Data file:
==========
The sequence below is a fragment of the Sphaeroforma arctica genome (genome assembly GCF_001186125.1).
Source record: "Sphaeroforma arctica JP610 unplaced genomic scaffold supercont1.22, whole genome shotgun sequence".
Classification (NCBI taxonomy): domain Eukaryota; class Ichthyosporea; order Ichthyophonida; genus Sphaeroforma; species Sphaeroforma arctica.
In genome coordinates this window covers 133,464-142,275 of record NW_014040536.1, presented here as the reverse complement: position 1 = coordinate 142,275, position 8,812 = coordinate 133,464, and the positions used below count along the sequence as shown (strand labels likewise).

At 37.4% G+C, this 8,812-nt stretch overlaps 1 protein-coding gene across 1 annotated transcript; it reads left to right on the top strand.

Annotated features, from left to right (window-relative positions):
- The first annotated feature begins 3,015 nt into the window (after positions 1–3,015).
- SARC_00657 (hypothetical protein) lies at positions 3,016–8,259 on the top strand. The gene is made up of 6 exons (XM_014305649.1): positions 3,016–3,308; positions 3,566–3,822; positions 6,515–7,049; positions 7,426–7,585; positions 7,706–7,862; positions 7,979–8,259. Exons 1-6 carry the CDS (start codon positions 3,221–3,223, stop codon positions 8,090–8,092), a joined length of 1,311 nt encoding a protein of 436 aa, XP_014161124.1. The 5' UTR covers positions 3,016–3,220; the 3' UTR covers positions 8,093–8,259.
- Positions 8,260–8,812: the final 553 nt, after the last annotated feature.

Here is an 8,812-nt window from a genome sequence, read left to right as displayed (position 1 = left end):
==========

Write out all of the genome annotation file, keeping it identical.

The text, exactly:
The sequence below is a fragment of the Sphaeroforma arctica genome (genome assembly GCF_001186125.1).
Source record: "Sphaeroforma arctica JP610 unplaced genomic scaffold supercont1.22, whole genome shotgun sequence".
Classification (NCBI taxonomy): domain Eukaryota; class Ichthyosporea; order Ichthyophonida; genus Sphaeroforma; species Sphaeroforma arctica.
In genome coordinates this window covers 133,464-142,275 of record NW_014040536.1, presented here as the reverse complement: position 1 = coordinate 142,275, position 8,812 = coordinate 133,464, and the positions used below count along the sequence as shown (strand labels likewise).

At 37.4% G+C, this 8,812-nt stretch overlaps 1 protein-coding gene across 1 annotated transcript; it reads left to right on the top strand.

Annotated features, from left to right (window-relative positions):
- The first annotated feature begins 3,015 nt into the window (after positions 1–3,015).
- SARC_00657 (hypothetical protein) lies at positions 3,016–8,259 on the top strand. The gene is made up of 6 exons (XM_014305649.1): positions 3,016–3,308; positions 3,566–3,822; positions 6,515–7,049; positions 7,426–7,585; positions 7,706–7,862; positions 7,979–8,259. Exons 1-6 carry the CDS (start codon positions 3,221–3,223, stop codon positions 8,090–8,092), a joined length of 1,311 nt encoding a protein of 436 aa, XP_014161124.1. The 5' UTR covers positions 3,016–3,220; the 3' UTR covers positions 8,093–8,259.
- Positions 8,260–8,812: the final 553 nt, after the last annotated feature.

Here is an 8,812-nt window from a genome sequence, read left to right as displayed (position 1 = left end):